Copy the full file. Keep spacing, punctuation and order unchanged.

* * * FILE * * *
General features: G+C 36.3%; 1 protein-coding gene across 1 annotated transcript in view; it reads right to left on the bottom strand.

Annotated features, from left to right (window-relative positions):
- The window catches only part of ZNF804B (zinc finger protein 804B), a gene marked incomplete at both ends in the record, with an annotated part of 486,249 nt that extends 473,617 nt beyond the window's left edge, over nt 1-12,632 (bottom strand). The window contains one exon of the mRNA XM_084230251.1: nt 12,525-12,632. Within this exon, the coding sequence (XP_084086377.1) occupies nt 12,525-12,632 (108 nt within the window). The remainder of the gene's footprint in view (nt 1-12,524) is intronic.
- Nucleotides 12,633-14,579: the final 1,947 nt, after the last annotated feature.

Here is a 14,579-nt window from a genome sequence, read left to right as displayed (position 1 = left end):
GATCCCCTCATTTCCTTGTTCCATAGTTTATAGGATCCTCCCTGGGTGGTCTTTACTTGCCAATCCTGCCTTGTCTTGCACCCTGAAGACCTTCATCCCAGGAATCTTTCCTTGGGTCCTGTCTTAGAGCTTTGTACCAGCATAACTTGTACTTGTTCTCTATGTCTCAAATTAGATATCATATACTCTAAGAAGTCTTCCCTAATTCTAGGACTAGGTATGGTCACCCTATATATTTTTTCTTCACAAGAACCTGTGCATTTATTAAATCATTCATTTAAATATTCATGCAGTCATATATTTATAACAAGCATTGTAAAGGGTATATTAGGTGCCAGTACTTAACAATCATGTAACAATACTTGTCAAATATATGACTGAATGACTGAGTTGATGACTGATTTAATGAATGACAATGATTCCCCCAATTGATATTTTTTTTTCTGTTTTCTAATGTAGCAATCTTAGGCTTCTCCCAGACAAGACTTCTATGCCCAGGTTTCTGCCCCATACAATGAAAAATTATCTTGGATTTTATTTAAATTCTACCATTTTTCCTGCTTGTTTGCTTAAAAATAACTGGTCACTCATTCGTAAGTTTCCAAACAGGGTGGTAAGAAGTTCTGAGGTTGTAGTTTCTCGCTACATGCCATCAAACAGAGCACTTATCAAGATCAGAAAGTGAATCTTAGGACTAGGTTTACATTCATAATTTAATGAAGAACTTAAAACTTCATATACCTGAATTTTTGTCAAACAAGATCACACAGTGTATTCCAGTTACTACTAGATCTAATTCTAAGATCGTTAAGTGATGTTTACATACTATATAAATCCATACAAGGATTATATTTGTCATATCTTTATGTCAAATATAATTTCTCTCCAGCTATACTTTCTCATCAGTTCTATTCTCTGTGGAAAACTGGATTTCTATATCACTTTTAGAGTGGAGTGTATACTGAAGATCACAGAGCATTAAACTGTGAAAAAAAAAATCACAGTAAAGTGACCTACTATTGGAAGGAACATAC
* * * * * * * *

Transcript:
General features: G+C 36.3%; 1 protein-coding gene across 1 annotated transcript in view; it reads right to left on the bottom strand.

Annotated features, from left to right (window-relative positions):
- The window catches only part of ZNF804B (zinc finger protein 804B), a gene marked incomplete at both ends in the record, with an annotated part of 486,249 nt that extends 473,617 nt beyond the window's left edge, over nt 1-12,632 (bottom strand). The window contains one exon of the mRNA XM_084230251.1: nt 12,525-12,632. Within this exon, the coding sequence (XP_084086377.1) occupies nt 12,525-12,632 (108 nt within the window). The remainder of the gene's footprint in view (nt 1-12,524) is intronic.
- Nucleotides 12,633-14,579: the final 1,947 nt, after the last annotated feature.

Here is a 14,579-nt window from a genome sequence, read left to right as displayed (position 1 = left end):
GATCCCCTCATTTCCTTGTTCCATAGTTTATAGGATCCTCCCTGGGTGGTCTTTACTTGCCAATCCTGCCTTGTCTTGCACCCTGAAGACCTTCATCCCAGGAATCTTTCCTTGGGTCCTGTCTTAGAGCTTTGTACCAGCATAACTTGTACTTGTTCTCTATGTCTCAAATTAGATATCATATACTCTAAGAAGTCTTCCCTAATTCTAGGACTAGGTATGGTCACCCTATATATTTTTTCTTCACAAGAACCTGTGCATTTATTAAATCATTCATTTAAATATTCATGCAGTCATATATTTATAACAAGCATTGTAAAGGGTATATTAGGTGCCAGTACTTAACAATCATGTAACAATACTTGTCAAATATATGACTGAATGACTGAGTTGATGACTGATTTAATGAATGACAATGATTCCCCCAATTGATATTTTTTTTTCTGTTTTCTAATGTAGCAATCTTAGGCTTCTCCCAGACAAGACTTCTATGCCCAGGTTTCTGCCCCATACAATGAAAAATTATCTTGGATTTTATTTAAATTCTACCATTTTTCCTGCTTGTTTGCTTAAAAATAACTGGTCACTCATTCGTAAGTTTCCAAACAGGGTGGTAAGAAGTTCTGAGGTTGTAGTTTCTCGCTACATGCCATCAAACAGAGCACTTATCAAGATCAGAAAGTGAATCTTAGGACTAGGTTTACATTCATAATTTAATGAAGAACTTAAAACTTCATATACCTGAATTTTTGTCAAACAAGATCACACAGTGTATTCCAGTTACTACTAGATCTAATTCTAAGATCGTTAAGTGATGTTTACATACTATATAAATCCATACAAGGATTATATTTGTCATATCTTTATGTCAAATATAATTTCTCTCCAGCTATACTTTCTCATCAGTTCTATTCTCTGTGGAAAACTGGATTTCTATATCACTTTTAGAGTGGAGTGTATACTGAAGATCACAGAGCATTAAACTGTGAAAAAAAAAATCACAGTAAAGTGACCTACTATTGGAAGGAACATAC